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Understanding the up.time Interface

up.time Tool Bar

The up.time tool bar provides quick access to the following panels:

Global Scan

The Global Scan panel provides information about the status of your resources. You can drill down by system group, system, or alert status to manage the resources in your infrastructure.

For more information about using the Global Scan panel, see Overseeing Your Infrastructure.

My Portal

When you log into up.time , the first screen you see is the My Portal panel. The My Portal panel gives quick access to basic up.time functions and to saved reports. The My Portal panel is divided into the following sections:

  • Assistance
  • My Preferences
  • Latest News
  • My Reports

For more information about using the My Portal panel, see My Portal

My Infrastructure

The My Infrastructure panel provides an inventory of your network resources. You can view information about systems and their monitoring status. From the My Infrastructure panel, you can add and view:

  • Systems
  • Groups
  • Applications
  • Service Level Agreements
  • Views

For more information about using the My Infrastructure panel, see Managing Your Infrastructure.


The Services panel enables you to manage and configure services, which are provided by an application to perform a specific task. up.time monitors both services and applications to ensure that performance and availability are maintained.

In the Services panel, you can manage and configure the following:

  • service instances and service groups
  • Alert Profiles and Action Profiles
  • host checks
  • topological dependencies
  • scheduled maintenance

For more information about using the Services panel, see Using Service Monitors.


The Users panel enables you manage all users, user groups, Notification Groups and their associated permissions. You can view, create, edit, and delete the following:

  • users
  • user groups
  • Notification Groups
  • user roles

For more information about using the Users panel, see User Management.


The Reports panel enables you to manage and create detailed, custom reports on the performance and availability of the resources in your enterprise.

Using the Reports panel, you can:

  • generate a report and schedule when you want it to be generated
  • select how and where you would like the report delivered

For more information about using the Reports panel, see Using Reports.


The Config panel enables you to configure the following:

  • up.time license information and the license key
  • archive policies
  • mail servers
  • Monitoring Periods
  • remote reporting instances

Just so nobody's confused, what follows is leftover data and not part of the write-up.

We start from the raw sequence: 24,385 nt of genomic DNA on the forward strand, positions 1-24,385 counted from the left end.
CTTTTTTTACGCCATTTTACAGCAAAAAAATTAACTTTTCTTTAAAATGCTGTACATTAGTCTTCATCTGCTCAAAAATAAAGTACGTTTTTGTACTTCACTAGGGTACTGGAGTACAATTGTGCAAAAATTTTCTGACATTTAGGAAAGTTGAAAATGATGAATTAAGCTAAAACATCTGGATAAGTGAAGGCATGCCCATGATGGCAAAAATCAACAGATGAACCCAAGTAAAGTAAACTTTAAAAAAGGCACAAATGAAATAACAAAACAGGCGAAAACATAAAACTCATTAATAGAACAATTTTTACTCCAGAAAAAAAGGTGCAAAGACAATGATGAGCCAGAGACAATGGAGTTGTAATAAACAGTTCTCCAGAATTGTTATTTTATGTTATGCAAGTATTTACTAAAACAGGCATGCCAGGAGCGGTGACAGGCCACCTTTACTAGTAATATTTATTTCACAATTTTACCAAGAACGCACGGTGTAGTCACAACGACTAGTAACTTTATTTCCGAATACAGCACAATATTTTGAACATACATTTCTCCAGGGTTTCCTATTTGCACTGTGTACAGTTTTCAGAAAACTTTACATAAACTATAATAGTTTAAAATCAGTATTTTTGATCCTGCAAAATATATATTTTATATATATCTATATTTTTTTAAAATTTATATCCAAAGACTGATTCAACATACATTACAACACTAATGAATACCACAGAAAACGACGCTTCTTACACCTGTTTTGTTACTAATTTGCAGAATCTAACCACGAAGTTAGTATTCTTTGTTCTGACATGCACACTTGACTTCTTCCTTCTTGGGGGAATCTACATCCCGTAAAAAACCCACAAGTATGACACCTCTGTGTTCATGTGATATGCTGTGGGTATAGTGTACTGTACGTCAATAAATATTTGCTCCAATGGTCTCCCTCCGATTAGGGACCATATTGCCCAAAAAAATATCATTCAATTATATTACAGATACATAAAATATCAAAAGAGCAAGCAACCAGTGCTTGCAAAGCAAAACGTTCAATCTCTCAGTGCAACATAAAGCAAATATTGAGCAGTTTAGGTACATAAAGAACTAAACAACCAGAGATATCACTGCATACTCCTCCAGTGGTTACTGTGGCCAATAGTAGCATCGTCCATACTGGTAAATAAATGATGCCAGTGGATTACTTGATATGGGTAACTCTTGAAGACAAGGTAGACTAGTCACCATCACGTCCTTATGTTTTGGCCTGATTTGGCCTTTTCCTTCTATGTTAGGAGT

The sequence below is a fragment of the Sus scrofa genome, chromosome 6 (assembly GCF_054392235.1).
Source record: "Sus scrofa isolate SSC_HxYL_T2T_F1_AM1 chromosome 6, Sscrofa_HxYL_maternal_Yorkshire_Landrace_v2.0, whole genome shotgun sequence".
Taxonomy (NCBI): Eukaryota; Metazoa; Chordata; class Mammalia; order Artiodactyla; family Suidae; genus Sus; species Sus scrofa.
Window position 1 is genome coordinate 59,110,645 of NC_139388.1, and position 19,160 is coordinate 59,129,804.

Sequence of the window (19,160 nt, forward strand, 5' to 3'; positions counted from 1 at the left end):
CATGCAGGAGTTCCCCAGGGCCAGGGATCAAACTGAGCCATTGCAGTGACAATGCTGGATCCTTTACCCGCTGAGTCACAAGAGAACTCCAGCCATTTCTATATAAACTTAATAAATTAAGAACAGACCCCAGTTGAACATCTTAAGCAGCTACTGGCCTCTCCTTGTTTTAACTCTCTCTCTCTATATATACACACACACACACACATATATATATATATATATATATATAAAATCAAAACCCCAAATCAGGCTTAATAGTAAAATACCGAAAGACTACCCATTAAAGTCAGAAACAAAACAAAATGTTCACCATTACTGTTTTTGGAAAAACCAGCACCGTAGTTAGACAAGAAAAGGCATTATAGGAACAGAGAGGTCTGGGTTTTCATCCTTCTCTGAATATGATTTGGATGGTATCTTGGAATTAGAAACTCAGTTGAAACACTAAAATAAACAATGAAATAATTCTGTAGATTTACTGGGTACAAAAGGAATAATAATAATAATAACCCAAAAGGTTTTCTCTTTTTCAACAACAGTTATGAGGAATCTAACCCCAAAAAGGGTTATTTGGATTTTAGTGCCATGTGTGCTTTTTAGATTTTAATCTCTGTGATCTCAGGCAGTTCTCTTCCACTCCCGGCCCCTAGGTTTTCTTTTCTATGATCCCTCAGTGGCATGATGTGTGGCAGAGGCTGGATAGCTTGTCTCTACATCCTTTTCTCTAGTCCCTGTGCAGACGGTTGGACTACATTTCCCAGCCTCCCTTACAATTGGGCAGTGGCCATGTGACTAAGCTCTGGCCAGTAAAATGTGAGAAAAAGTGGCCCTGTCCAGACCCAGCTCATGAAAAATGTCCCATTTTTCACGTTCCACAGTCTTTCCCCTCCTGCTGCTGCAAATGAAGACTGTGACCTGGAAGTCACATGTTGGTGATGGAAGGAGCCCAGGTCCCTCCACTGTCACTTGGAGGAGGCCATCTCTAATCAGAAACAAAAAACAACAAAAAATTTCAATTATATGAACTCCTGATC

• user authentication

You can also generate problem reports and edit some up.time system configuration options from the Config panel. For more information about using the Config panel, see Configuring and Managing up.time.

As you enter text in the Search up.time field, up.time configuration actions, as well as the display names of Elements, are displayed.

For example, initially entering the string “serv” will display the “Add Service Monitor” and “Add Service Group” commands. The string could also display Element names such as “QA Server 1” and “Active Directory”. In the latter example, the match would occur if the Element’s host name were “AD-Server”.

For all Elements, the string entered is compared with the Element’s host name, display name, architecture, and custom fields.

System List

The system list (Syslist) is a popup window that contains the following information:

  • the display names in up.time and the host names of systems in your environment, arranged in alphabetical order
  • the name of the group to which, if any, the system belongs

You access the system list by clicking the Syslist icon in the top-right corner of the up.time Web interface. The Syslist is also a tool for quick navigation within the up.time Web interface. Each display name is a hyperlink. Click a display name to view the information about the system in the System Information subpanel.

Understanding Reports and Graphs

up.time includes a powerful set of reporting and graphing tools that enable you to visualize performance data. You can use the reports and graphs as the starting point when analyzing problems in your environment.

For more information, see Understanding Reports Options and Understanding Graphing.

Understanding Reports

Reports enable you to visually analyze how individual critical resources-- such as memory, CPU, and disk resources--are being consumed over specific period of time.

For detailed information about reports, see Using Reports.

If you need to regularly run certain reports, you can save them to the My Portal panel. See Scheduling Reports for more information.

Understanding Graphs

You can graph performance information when you need to view the most common or pertinent performance information for servers in your environment. For example, you can use a graph to determine CPU usage or the available capacity on a file system. Graphs give you a fine level of performance detail.

You can view graphs in two ways:

  • With Internet Explorer in Microsoft Windows. Graphs are rendered using an ActiveX graphing control. You can edit and manipulate a graph once it has been displayed, and you can create trend lines.
  • Using the Java graphing tool on any platform (e.g., in Firefox, running on Linux).

For more information on graphing, see Understanding Graphing and Using Graphs

Understanding Agents

Agents are small applications that are installed on the systems that you are monitoring. Agents do the following:

  • collect information from a remote server
  • send the collected service data to the Monitoring Station

Certain up.time monitors poll the agents for data at a frequency that you can configure. The data collector component of the Monitoring Station then stores the results in the up.time DataStore for use in a report or graph.

Agents enable you to collect very detailed information about a system, such as information about processes and low-level system statistics. The level of granularity of the information collected by agents is greater than that of the information collected by agentless monitors.